Passive Applications

Passive applications make reference to environmental remediation approaches that do not require pumping or extraction following the creation of hydraulic fractures. In these cases, the materials utilized to destroy the target contaminants are the solid proppant and/or fracturing fluids themselves. Typically, the appropriate materials are used to create fractures in the treatment zone, the borehole is sealed, and the materials are left to do their job.

Hydraulic fractures created for passive applications are not utilized for injection or extraction. However, these fractures are created within a pre-existing fluid flow field where the properties and geometry of hydraulic fractures can produce significant benefits. The presence of a high permeability, proppant filled fracture can distort the naturally occurring fluid flow field within a low permeability treatment zone. The high permeability fracture represents a path of least resistance within the flow field, therefore, flowpaths tend to converge on the upstream side (or edges) of the fracture and diverge on the downstream side (or edges) of the fracture. The result is a “capture zone” with a cross-sectional area that is much greater than the cross-sectional area of the fracture itself. In the case of a horizontal, flat lying, circular fracture, the capture zone takes on an oval shape in the far-field.

Results of a flow simulation plotted to show the 3-dimensional shape of a hydraulic fracture capture zone. The simulation involved placing a 10 m radius, 1 cm aperture, circular, flat-lying fracture into a preexisting flow field. The fracture to formation permeability ratio is 10,000:1. The zone is delineated to show flow that enters the fracture, however, flow exits the fracture following the same pattern.

The capture zone represents all flow that enters the fracture. Ground water that enters the fracture can subsequently react with the proppant material. The degree of treatment for flow entering an individual fracture is not uniform, because the residence times vary for different flow lines. The flowlines occurring near the centroid of the oval-shaped capture zone have the longest residence time, whereas those occurring near the perimeter have the shortest residence time. The dimensions of the capture zone increase with fracture dimension and fracture to formation permeability ratio. At high permeability ratios the capture zone can reach a maximum height of 0.9*DF and maximum width of 1.5*DF (DF = Fracture diameter).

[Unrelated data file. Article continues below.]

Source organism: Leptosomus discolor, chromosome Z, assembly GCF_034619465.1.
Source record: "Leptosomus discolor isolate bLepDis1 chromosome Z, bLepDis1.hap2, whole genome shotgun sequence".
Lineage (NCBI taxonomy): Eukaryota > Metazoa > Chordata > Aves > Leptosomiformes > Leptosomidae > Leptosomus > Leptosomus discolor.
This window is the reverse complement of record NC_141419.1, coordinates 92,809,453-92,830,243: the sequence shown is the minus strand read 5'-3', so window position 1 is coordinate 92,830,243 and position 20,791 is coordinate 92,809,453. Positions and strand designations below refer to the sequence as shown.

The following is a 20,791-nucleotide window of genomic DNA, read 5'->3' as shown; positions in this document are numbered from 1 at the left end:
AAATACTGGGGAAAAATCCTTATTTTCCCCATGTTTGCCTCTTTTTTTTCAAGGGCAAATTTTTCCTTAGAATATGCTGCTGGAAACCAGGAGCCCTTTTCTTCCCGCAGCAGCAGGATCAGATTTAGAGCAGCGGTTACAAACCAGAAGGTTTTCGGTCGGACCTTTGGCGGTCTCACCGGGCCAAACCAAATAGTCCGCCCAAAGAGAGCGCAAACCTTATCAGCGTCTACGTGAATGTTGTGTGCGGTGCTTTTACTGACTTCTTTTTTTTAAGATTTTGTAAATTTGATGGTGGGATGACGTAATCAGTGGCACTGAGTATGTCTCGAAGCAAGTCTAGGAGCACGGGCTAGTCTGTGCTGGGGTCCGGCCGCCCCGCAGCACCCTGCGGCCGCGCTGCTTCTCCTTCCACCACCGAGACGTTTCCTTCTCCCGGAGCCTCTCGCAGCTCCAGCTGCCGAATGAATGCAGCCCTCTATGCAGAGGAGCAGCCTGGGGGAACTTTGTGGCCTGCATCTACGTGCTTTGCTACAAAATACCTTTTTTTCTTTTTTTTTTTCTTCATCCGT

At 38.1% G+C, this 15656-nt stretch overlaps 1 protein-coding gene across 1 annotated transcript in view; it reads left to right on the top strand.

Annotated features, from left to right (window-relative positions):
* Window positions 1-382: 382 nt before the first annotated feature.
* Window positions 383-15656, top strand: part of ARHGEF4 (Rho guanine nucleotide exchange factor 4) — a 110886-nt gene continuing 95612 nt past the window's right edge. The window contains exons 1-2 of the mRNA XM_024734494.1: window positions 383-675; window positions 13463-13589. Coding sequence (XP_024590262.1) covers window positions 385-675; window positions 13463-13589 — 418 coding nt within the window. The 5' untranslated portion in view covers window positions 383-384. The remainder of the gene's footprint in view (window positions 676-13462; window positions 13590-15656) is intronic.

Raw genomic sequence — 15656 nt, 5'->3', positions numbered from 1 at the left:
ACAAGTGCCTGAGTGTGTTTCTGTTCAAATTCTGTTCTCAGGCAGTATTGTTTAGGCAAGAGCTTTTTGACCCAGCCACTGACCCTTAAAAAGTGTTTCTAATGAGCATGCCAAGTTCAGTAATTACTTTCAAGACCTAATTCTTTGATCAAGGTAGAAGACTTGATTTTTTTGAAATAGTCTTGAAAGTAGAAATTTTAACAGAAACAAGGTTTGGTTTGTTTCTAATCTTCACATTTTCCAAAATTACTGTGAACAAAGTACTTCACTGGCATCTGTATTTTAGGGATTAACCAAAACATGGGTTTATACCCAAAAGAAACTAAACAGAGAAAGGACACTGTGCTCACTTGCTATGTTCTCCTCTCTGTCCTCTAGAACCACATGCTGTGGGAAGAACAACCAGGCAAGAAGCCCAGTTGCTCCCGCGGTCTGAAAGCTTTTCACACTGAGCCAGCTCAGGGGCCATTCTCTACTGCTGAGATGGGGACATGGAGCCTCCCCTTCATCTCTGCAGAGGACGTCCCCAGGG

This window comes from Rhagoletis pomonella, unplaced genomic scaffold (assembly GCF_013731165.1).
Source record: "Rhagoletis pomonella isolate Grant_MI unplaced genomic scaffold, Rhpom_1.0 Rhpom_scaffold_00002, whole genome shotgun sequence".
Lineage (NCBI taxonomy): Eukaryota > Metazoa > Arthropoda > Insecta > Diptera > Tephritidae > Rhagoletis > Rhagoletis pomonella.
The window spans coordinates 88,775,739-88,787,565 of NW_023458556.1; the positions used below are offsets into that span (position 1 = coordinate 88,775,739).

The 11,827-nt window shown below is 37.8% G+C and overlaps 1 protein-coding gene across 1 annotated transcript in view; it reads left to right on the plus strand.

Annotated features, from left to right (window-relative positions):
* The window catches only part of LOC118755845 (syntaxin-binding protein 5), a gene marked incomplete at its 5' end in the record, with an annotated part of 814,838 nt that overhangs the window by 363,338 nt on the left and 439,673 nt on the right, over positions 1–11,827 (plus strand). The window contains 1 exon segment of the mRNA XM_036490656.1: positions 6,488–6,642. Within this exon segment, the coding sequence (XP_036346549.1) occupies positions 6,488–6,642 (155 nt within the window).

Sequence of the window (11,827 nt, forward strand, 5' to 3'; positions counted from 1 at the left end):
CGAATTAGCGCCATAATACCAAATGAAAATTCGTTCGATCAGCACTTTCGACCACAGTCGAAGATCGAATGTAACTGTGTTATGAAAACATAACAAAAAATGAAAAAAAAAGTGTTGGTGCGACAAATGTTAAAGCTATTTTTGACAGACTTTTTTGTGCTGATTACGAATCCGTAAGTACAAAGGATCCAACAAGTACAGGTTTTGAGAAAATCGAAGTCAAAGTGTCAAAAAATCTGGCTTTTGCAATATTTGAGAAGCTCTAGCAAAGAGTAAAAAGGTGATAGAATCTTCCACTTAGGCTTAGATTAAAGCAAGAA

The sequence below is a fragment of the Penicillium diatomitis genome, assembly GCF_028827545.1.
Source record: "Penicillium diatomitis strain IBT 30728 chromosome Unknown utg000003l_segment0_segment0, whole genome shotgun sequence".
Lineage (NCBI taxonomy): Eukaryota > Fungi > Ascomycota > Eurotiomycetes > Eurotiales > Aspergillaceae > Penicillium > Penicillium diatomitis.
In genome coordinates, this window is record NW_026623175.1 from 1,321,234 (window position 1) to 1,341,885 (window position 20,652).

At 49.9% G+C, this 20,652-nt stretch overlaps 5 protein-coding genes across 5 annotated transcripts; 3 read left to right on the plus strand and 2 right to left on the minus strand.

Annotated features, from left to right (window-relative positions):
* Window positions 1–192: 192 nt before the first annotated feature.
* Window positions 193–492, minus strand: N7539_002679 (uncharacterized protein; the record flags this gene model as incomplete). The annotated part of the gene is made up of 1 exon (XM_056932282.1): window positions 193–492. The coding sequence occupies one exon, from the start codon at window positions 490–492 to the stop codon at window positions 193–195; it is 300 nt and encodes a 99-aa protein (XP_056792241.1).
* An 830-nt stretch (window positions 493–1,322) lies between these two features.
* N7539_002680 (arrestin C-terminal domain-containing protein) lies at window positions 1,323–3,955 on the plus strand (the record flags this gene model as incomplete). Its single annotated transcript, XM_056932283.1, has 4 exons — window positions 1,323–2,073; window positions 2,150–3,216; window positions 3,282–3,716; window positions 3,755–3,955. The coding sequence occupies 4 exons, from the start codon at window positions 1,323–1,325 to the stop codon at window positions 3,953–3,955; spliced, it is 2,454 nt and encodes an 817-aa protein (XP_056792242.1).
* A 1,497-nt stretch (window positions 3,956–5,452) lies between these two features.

Capture zone delineations from flow simulations for different fracture/formation k-ratios. Based on a 10-m-diameter, circular, flat lying, 1 cm aperture fracture.

High permeability proppant materials are not necessarily required to produce efficient hydraulic fractures in a passive remediation system. Assuming that the proppant material is soluble in ground water, a “plume” of dissolved treatment materials will be produced downstream of the hydraulic fracture in an active flow field. Fracture placement can be selected such that the resulting amendment plume encompasses a source area or overlaps a preexisting contaminant plume.

Diagram illustrating an amendment plume resulting from installation of a soluble material-filled fracture in a pre-existing flow field.

Development of an amendment “plume” requires that the hydraulic fracture is created within a pre-existing flow field with an appreciable flow rate. However, when created below the water table, amendment distribution outside of the hydraulic fracture will still occur even when zero natural groundwater flow takes place. This distribution occurs primarily due to dissolution and diffusive processes, and can result in a relatively large active treatment zone. For instance, potassium permanganate-filled fractures were installed in silty clay soils and core samples were taken through the fractures to evaluate distribution patterns. After 3 months a purple diffusion front had migrated to 10 cm away from the upper and lower surfaces of the fracture, and after 10 months the distance had reached 23 cm in both directions.

Example of a core taken through a potassium permanganate-filled fracture. Dark faces at the break represent the upper and lower surfaces of the fracture. Purple coloration along the core represents diffusion of the amendment through the formation.

Diagram showing positions of diffusion fronts from potassium permanganate-filled fracture with time. Data obtained from core sample data.